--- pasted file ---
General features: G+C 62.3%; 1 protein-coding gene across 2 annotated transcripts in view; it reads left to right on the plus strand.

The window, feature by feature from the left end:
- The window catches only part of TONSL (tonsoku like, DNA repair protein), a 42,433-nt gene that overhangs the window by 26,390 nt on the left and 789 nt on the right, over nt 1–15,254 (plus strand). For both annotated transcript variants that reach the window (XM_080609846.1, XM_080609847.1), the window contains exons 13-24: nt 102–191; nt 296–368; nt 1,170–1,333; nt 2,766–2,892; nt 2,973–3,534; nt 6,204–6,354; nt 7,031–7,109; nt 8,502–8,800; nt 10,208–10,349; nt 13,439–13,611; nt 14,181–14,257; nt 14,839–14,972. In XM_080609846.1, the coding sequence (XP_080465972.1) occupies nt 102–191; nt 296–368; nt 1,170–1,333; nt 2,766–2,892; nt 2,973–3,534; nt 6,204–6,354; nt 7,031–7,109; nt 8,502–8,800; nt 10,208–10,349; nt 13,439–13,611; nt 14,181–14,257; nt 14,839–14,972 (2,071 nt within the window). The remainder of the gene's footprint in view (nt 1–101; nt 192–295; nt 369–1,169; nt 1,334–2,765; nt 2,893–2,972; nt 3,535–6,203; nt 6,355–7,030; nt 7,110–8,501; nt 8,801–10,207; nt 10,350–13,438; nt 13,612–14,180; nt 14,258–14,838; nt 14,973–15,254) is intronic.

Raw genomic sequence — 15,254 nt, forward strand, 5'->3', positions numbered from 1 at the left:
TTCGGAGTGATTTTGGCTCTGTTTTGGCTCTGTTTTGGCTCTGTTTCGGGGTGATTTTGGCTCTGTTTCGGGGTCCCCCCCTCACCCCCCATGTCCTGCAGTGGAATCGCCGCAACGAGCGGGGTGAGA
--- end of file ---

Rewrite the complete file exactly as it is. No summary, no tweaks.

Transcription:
General features: G+C 62.3%; 1 protein-coding gene across 2 annotated transcripts in view; it reads left to right on the plus strand.

The window, feature by feature from the left end:
- The window catches only part of TONSL (tonsoku like, DNA repair protein), a 42,433-nt gene that overhangs the window by 26,390 nt on the left and 789 nt on the right, over nt 1–15,254 (plus strand). For both annotated transcript variants that reach the window (XM_080609846.1, XM_080609847.1), the window contains exons 13-24: nt 102–191; nt 296–368; nt 1,170–1,333; nt 2,766–2,892; nt 2,973–3,534; nt 6,204–6,354; nt 7,031–7,109; nt 8,502–8,800; nt 10,208–10,349; nt 13,439–13,611; nt 14,181–14,257; nt 14,839–14,972. In XM_080609846.1, the coding sequence (XP_080465972.1) occupies nt 102–191; nt 296–368; nt 1,170–1,333; nt 2,766–2,892; nt 2,973–3,534; nt 6,204–6,354; nt 7,031–7,109; nt 8,502–8,800; nt 10,208–10,349; nt 13,439–13,611; nt 14,181–14,257; nt 14,839–14,972 (2,071 nt within the window). The remainder of the gene's footprint in view (nt 1–101; nt 192–295; nt 369–1,169; nt 1,334–2,765; nt 2,893–2,972; nt 3,535–6,203; nt 6,355–7,030; nt 7,110–8,501; nt 8,801–10,207; nt 10,350–13,438; nt 13,612–14,180; nt 14,258–14,838; nt 14,973–15,254) is intronic.

Raw genomic sequence — 15,254 nt, forward strand, 5'->3', positions numbered from 1 at the left:
TTCGGAGTGATTTTGGCTCTGTTTTGGCTCTGTTTTGGCTCTGTTTCGGGGTGATTTTGGCTCTGTTTCGGGGTCCCCCCCTCACCCCCCATGTCCTGCAGTGGAATCGCCGCAACGAGCGGGGTGAGA